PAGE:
One of the most influential moments in my own life occured a few years ago. I met a small child who had been a victim of assault for most of his life. He had endured unspeakable hardship – stuff so brutal that I still struggle to comprehend and process it all. His burden seemed immense and unbearable. He was orphaned, kidnaped and held prisoner in a war zone, all before the age of eight. And against all odds, he had survived. Meeting with this child radically changed my own perspective on strength.
In my own life, I faced years of being bullied. When I was 12, I found my best friend after he committed suicide. I changed schools nearly every year. I failed to achieve my goals as an athlete, and then I failed to achieve most of the other goals I set for myself. When my own perspective was radically altered, I realized that dwelling on my past was senseless. I learned that regardless of my own hardship, there was someone somewhere that would trade their problems for my own in a heartbeat.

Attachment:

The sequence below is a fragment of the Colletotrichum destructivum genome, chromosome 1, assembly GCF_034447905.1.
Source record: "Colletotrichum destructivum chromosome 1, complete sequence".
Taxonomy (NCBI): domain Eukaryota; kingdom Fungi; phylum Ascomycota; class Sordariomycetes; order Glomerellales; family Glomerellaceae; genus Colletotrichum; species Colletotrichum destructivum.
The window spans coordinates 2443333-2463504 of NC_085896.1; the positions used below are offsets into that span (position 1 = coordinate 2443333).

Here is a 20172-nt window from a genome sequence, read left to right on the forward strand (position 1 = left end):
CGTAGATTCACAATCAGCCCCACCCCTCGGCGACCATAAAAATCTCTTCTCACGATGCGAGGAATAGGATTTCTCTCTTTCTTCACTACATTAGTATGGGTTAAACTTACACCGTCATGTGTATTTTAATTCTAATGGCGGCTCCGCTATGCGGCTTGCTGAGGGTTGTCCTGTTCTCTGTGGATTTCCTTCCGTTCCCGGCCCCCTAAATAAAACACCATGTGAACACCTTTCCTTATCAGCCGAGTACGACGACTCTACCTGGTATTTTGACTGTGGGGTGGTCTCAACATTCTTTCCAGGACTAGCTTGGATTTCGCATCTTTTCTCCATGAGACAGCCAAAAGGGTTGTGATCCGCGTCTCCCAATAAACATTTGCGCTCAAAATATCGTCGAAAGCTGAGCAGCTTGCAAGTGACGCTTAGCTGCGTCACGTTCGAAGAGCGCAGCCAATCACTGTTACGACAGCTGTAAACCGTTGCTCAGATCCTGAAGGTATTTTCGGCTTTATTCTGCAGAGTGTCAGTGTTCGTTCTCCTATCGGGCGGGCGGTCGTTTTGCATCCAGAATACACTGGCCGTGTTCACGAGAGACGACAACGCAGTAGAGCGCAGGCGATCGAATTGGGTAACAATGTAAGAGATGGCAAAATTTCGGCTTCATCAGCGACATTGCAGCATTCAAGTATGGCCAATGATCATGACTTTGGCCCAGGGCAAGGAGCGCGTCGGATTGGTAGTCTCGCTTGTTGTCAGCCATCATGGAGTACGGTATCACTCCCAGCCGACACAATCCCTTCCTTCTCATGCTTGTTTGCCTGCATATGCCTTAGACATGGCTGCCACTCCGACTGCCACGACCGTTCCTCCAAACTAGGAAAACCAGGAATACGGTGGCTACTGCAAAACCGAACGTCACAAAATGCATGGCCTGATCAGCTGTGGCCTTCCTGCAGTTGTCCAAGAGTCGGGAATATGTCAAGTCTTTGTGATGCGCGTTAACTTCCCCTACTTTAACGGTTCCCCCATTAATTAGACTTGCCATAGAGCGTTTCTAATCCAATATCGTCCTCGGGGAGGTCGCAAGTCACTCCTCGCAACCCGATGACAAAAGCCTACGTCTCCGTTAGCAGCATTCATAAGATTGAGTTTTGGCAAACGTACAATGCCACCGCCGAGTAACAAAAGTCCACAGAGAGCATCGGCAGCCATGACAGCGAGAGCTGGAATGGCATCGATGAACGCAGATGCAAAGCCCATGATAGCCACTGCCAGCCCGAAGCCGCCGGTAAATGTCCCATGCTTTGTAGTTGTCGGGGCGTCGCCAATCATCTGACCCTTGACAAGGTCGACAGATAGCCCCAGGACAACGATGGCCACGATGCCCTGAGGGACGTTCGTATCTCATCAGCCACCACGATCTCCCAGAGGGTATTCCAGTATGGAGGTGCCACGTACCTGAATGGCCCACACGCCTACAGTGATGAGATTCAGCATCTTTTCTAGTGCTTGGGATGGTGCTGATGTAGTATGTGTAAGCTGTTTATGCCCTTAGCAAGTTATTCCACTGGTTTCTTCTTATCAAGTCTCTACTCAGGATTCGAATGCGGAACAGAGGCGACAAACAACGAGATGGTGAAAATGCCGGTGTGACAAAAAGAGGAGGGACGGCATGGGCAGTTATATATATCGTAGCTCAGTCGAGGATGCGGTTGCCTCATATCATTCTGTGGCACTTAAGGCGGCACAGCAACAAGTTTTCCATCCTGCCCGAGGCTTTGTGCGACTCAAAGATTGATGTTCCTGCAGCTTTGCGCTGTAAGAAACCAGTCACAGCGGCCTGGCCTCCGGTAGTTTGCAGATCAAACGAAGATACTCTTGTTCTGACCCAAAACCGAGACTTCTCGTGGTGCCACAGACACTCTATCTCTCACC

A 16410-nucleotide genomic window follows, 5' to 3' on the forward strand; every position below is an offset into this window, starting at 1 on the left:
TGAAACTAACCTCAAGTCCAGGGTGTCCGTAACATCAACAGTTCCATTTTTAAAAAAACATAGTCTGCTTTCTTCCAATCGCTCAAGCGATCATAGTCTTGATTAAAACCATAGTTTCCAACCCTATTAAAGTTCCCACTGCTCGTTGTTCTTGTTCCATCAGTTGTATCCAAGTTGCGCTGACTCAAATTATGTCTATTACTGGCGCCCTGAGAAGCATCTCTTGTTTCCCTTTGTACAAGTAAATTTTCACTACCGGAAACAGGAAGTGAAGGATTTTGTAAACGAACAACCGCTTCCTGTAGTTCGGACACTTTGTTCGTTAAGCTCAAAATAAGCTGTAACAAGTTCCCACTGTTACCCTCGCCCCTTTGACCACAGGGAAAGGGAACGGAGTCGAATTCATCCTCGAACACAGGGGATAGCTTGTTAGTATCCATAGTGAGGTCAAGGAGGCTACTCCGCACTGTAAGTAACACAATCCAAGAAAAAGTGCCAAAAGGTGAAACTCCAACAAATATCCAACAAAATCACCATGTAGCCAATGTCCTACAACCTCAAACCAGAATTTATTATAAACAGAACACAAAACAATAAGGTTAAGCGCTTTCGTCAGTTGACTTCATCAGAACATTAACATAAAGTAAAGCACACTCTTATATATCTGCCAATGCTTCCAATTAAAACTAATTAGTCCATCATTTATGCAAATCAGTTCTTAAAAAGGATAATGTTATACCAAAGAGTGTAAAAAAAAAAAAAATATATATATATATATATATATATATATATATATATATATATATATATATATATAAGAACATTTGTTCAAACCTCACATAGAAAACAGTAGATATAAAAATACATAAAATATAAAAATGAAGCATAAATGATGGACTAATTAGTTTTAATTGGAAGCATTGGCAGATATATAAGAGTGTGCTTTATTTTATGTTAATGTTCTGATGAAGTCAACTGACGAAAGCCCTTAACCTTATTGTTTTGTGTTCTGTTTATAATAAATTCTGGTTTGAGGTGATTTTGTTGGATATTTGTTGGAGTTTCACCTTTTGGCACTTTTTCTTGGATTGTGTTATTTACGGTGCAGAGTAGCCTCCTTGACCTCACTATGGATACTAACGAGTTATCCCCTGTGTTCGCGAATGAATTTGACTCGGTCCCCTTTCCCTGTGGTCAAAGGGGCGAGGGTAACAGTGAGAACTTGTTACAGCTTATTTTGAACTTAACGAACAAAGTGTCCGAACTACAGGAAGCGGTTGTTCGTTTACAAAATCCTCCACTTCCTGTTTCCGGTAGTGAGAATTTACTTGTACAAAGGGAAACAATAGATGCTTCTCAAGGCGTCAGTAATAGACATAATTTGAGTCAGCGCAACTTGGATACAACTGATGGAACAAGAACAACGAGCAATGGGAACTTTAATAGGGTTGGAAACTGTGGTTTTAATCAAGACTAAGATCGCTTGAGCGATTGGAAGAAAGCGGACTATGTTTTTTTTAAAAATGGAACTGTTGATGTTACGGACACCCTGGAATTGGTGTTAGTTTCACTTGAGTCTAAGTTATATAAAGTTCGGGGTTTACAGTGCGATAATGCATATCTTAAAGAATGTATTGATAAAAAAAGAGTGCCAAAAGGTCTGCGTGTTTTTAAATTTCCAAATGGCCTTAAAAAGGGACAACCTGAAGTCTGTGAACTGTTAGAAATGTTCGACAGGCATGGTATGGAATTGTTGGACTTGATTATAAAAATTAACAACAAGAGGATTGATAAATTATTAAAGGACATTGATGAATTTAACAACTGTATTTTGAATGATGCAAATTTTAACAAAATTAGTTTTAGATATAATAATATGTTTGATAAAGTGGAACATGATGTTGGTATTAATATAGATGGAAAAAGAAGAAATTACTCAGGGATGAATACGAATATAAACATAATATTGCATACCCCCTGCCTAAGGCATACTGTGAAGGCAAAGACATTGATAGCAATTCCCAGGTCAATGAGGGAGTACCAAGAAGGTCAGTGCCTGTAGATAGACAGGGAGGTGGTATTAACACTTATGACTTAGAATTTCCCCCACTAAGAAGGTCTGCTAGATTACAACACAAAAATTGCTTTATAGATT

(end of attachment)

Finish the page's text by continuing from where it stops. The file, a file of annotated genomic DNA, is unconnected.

So far, I’ve learned that overcoming anything is hard work. It requires perseverance, discipline and humility. It means letting go of feeling ashamed, helpless, vulnerable, weak, angry and scared. It is a daily decision to fight for strength, power and control.
My perspective on strength is this:
If I feel weak – GOOD. This is the place I need to create strength.
I lost all my money – GOOD. I’ll prioritize and execute a plan to make sure it never happens again. And I’ll live within my means now, no matter what that looks like.
I didn’t get promoted – GOOD. Now I know I have to do better at work.
I’m overweight – GOOD. Time to stop eating junk and crush those goals in the gym.
In every painful experience lies an opportunity for good. Take time for some serious self-reflection. Own your weaknesses. Make a plan for change and write it down. Then do it. Be disciplined and consistent. Start with a perspective of strength.